You probably get this error message more than others, and the cause is that a variable is used in code, but that variable doesn’t contain a reference to any object in memory. If you try to call .ToString() on an object, and your variable is null, you’ll get this exception. Sometimes it can be hard to figure out what’s going on, but if you look at your stack trace, you can find out what method this Exception came from. Then, debug through that method and find the offending variable.
Likely causes are methods that take arguments but don’t validate them. If you accept an object as an argument, and you need the “Name” property from the object, you’ll get this exception if “null” was passed in instead of a valid object instance. If would be wise to add argument validation to the beginning of every method that may have callers you don’t completely trust. Err on the side of caution. Code defensively. Input is evil. If your arguments pass validation (ensuring they aren’t null is a common validation), you’ll likely minimize the frequency of this nasty exception.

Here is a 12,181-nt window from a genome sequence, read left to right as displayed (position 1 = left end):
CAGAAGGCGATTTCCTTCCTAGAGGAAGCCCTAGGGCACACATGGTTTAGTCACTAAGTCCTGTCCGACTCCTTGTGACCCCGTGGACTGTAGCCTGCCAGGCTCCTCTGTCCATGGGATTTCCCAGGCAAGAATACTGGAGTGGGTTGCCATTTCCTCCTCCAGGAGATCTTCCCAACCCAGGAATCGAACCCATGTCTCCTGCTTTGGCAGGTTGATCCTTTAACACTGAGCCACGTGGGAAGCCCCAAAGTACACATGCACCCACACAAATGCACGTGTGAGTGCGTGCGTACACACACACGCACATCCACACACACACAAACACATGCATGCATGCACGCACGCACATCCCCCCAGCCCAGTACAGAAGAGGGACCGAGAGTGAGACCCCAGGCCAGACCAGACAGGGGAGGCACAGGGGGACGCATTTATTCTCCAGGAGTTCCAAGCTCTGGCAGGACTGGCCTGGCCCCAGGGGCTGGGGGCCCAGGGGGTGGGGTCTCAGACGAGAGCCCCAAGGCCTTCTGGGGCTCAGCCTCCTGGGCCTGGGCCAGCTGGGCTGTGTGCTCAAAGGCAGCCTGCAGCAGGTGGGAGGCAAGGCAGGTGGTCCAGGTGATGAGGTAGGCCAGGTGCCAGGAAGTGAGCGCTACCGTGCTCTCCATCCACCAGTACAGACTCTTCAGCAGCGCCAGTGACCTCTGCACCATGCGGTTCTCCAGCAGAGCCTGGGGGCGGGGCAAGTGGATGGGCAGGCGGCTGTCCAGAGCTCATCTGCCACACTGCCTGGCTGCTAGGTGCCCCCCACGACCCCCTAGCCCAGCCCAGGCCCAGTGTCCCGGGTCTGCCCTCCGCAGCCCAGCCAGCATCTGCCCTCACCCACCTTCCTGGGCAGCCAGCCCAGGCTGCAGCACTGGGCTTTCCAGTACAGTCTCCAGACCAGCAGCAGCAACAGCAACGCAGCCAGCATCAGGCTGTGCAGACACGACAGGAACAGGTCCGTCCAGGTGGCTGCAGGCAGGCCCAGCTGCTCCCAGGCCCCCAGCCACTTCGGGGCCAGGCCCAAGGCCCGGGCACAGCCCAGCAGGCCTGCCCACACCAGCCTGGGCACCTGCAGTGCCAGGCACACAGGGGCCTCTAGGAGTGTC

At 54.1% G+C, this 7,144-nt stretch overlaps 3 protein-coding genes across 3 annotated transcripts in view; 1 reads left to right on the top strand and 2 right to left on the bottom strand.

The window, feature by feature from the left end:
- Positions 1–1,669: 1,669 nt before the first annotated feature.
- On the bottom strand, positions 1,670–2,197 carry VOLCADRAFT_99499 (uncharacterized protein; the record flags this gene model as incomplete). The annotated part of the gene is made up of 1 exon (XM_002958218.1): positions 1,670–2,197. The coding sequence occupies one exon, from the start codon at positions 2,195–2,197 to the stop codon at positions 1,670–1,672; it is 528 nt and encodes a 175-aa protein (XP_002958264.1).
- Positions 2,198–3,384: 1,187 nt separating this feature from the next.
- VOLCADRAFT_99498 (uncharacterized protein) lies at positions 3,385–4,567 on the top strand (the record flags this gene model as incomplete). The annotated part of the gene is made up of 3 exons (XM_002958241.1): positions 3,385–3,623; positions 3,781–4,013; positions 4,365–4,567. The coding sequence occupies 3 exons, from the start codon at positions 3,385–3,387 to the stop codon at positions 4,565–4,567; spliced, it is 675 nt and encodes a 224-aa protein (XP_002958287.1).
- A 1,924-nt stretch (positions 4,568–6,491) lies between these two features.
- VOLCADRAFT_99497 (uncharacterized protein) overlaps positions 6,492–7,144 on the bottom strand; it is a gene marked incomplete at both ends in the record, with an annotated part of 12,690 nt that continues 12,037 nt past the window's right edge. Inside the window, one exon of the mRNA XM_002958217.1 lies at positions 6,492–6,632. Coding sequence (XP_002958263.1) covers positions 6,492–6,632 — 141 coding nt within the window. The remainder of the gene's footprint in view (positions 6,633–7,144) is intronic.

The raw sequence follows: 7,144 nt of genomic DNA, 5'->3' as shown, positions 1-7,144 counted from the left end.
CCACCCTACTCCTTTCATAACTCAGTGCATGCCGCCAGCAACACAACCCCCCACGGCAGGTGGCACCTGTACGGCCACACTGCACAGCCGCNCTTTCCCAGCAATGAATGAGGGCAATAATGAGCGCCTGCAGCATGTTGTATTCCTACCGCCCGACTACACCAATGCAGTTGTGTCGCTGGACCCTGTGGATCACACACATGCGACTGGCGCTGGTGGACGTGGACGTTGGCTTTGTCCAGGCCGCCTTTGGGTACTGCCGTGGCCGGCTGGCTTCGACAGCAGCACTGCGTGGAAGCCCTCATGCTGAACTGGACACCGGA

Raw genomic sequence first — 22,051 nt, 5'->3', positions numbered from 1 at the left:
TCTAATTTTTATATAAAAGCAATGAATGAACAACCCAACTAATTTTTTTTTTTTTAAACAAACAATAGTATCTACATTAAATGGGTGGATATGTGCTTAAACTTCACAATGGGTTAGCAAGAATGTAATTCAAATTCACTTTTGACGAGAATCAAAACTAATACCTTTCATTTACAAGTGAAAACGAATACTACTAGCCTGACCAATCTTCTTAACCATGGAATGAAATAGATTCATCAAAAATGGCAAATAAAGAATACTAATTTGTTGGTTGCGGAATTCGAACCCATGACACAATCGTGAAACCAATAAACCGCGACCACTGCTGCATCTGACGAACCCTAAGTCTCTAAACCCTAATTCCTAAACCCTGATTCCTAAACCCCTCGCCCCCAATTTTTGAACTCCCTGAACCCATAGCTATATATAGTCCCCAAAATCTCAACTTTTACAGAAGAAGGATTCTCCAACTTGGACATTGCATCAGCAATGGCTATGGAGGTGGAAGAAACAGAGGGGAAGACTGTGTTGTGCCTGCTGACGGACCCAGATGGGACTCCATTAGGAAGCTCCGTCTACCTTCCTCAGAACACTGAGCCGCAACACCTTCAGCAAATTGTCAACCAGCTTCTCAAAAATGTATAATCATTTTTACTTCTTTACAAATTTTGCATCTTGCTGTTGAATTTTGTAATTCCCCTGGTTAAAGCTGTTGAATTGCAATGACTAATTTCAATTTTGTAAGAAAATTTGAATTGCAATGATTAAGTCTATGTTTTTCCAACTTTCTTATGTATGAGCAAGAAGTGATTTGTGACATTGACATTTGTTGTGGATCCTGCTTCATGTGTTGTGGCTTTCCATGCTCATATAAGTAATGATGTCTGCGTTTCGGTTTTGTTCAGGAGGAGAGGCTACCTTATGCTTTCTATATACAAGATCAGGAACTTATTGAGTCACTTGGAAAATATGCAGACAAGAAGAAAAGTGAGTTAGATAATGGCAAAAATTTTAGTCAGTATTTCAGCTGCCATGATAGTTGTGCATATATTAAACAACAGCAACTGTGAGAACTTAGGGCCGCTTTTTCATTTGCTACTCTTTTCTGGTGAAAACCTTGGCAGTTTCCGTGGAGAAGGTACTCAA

You likely won’t get much love from Google when searching on this exception because the root cause is different in every scenario. There’s no “magic” code snippet that will make this puppy go away. Understand the code and properly validate, and you’ll sleep better, and your code will be more robust.